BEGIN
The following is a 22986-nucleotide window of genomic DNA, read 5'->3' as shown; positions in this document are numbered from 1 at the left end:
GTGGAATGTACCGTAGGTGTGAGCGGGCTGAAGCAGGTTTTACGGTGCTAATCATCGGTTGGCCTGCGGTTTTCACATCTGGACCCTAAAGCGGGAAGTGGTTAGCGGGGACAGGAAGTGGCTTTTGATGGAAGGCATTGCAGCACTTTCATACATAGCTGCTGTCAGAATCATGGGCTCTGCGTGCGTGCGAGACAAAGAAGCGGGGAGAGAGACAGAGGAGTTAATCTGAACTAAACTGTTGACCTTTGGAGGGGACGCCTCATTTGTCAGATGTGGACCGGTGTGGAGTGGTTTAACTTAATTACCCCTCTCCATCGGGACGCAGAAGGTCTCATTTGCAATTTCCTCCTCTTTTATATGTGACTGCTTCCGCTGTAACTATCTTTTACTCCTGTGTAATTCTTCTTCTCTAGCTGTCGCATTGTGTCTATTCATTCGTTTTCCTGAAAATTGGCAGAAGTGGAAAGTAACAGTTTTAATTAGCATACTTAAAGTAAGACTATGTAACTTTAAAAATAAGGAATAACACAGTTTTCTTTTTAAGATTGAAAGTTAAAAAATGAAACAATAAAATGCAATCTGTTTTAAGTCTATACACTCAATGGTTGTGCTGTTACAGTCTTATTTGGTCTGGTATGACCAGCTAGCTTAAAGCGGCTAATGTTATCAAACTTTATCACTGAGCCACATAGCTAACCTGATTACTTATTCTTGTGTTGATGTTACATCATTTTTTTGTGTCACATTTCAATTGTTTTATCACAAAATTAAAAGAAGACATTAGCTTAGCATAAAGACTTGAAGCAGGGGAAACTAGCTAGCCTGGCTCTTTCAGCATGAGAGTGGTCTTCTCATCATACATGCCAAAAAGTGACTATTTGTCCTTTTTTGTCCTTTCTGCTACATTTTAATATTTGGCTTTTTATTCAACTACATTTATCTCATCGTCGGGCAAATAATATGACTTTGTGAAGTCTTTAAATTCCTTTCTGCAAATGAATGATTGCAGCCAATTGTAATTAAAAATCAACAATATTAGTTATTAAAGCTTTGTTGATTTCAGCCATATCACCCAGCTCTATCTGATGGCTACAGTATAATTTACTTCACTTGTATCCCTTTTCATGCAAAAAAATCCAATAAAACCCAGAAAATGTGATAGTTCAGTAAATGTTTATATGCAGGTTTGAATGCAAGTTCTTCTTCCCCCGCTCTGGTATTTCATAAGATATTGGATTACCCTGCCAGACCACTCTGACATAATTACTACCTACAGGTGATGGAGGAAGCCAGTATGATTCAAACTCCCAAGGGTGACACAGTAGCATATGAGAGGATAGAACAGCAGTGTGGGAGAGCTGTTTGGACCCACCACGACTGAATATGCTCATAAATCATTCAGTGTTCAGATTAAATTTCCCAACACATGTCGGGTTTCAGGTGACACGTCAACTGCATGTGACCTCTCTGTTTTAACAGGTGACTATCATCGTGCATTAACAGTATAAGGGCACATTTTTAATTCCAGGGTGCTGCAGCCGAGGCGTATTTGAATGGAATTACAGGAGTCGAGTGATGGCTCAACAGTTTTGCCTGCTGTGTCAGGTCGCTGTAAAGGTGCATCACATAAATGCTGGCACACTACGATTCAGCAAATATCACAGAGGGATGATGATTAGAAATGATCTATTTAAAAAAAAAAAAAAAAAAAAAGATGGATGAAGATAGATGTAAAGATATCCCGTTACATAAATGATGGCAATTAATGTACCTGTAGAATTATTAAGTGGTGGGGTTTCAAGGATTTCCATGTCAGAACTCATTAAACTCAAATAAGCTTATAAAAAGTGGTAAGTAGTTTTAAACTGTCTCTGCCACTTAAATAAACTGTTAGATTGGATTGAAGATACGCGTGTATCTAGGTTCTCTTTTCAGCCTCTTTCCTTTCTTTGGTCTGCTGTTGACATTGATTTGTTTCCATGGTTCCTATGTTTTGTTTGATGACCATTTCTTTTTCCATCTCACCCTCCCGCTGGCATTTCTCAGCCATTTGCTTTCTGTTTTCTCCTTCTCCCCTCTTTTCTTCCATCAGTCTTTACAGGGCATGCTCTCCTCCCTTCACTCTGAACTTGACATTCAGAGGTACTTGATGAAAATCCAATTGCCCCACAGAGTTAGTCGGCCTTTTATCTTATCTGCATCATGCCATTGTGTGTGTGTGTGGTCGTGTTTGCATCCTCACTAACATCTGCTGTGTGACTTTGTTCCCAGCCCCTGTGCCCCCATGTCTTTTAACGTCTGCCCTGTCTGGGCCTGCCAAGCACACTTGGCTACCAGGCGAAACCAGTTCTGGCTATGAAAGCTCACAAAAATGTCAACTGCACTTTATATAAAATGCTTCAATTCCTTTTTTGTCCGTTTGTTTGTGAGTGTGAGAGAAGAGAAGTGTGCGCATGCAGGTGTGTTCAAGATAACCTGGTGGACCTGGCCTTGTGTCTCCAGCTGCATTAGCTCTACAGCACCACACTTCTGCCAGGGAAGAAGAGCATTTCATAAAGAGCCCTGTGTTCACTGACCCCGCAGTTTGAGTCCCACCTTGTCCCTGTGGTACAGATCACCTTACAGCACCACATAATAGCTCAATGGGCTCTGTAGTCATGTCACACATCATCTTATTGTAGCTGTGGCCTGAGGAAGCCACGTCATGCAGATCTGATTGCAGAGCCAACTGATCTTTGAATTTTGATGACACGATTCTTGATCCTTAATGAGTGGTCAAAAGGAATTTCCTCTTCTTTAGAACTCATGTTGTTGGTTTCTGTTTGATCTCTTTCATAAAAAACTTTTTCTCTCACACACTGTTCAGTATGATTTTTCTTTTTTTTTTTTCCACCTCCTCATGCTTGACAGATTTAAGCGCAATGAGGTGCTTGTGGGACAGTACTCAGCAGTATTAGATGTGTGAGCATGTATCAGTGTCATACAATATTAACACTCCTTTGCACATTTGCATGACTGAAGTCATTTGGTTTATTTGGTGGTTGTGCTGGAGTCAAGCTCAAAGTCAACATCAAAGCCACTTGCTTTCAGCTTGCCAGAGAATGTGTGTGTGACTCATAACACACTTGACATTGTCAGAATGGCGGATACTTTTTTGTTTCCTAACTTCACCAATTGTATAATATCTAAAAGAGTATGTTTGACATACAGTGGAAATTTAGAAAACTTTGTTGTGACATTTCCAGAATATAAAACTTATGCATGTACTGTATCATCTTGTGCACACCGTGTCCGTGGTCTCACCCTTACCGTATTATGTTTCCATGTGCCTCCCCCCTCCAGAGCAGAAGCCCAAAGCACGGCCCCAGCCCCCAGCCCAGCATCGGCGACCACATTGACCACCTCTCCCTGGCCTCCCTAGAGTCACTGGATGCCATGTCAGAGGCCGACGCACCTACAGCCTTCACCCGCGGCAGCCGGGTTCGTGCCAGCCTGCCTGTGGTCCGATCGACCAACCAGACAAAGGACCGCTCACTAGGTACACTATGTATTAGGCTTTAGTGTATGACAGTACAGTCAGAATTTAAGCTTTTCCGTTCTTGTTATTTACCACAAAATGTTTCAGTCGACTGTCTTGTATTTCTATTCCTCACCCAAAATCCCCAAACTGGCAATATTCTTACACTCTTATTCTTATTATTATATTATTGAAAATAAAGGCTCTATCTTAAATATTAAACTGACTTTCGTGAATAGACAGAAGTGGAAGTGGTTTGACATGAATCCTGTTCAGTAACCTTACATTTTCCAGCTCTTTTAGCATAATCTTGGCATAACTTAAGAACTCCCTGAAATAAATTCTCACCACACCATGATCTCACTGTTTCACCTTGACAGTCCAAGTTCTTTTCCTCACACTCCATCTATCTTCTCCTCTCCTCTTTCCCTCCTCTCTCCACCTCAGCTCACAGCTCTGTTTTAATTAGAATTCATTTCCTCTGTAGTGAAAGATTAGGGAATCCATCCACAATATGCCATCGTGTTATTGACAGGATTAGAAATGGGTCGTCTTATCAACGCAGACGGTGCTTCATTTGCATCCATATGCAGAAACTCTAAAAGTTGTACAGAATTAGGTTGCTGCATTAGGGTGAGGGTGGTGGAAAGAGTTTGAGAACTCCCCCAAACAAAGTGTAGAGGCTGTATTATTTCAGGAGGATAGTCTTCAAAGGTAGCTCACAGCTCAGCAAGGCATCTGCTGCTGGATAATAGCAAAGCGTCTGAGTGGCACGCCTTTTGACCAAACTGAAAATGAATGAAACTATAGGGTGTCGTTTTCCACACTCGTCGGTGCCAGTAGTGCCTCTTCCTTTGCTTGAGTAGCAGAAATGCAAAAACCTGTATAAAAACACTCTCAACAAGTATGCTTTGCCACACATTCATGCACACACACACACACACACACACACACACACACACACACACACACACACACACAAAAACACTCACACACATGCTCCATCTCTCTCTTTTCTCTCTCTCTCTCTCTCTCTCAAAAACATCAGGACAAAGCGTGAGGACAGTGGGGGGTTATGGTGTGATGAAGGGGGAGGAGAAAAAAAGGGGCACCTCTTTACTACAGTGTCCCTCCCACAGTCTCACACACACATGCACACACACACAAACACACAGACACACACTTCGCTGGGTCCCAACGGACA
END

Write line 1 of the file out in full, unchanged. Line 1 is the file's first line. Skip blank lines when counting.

The following is a 22986-nucleotide window of genomic DNA, read 5'->3' as shown; positions in this document are numbered from 1 at the left end: